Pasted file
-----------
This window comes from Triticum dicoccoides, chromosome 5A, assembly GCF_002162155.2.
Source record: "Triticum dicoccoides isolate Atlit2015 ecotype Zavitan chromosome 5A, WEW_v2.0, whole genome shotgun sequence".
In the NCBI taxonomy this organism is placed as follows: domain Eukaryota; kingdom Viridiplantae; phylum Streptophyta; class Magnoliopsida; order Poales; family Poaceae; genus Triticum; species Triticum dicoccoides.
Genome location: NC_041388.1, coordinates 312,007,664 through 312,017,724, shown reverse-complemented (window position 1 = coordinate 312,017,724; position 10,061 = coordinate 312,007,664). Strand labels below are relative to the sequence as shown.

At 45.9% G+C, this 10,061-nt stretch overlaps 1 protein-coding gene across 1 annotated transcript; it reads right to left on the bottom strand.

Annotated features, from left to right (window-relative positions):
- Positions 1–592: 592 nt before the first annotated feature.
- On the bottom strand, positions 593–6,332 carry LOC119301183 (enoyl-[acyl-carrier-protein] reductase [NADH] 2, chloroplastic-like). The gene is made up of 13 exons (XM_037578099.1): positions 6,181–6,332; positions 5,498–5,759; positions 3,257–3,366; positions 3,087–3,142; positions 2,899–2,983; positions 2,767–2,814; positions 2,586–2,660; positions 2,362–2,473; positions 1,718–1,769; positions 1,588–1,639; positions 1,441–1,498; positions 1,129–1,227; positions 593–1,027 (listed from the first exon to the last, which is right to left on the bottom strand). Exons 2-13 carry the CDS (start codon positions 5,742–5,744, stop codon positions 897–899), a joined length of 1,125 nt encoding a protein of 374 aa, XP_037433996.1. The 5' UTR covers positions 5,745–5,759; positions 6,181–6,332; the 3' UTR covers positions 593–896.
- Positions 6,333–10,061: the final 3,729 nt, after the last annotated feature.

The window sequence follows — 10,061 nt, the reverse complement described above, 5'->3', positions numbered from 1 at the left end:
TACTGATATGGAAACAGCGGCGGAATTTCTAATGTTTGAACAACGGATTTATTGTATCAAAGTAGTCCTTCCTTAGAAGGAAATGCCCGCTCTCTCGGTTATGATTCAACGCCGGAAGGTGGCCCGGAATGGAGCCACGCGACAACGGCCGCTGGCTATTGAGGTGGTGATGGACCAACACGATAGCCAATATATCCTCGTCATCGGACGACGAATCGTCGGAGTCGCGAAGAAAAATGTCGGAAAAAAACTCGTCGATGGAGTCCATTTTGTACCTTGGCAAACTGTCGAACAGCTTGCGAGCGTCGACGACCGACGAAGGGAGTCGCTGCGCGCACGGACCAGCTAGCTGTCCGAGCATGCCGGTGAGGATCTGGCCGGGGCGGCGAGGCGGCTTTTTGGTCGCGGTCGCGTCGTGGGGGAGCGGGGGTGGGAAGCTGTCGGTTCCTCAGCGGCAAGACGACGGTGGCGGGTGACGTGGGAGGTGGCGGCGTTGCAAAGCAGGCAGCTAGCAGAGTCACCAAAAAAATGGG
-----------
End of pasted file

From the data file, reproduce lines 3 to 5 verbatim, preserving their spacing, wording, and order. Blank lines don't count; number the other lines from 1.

In the NCBI taxonomy this organism is placed as follows: domain Eukaryota; kingdom Viridiplantae; phylum Streptophyta; class Magnoliopsida; order Poales; family Poaceae; genus Triticum; species Triticum dicoccoides.
Genome location: NC_041388.1, coordinates 312,007,664 through 312,017,724, shown reverse-complemented (window position 1 = coordinate 312,017,724; position 10,061 = coordinate 312,007,664). Strand labels below are relative to the sequence as shown.

At 45.9% G+C, this 10,061-nt stretch overlaps 1 protein-coding gene across 1 annotated transcript; it reads right to left on the bottom strand.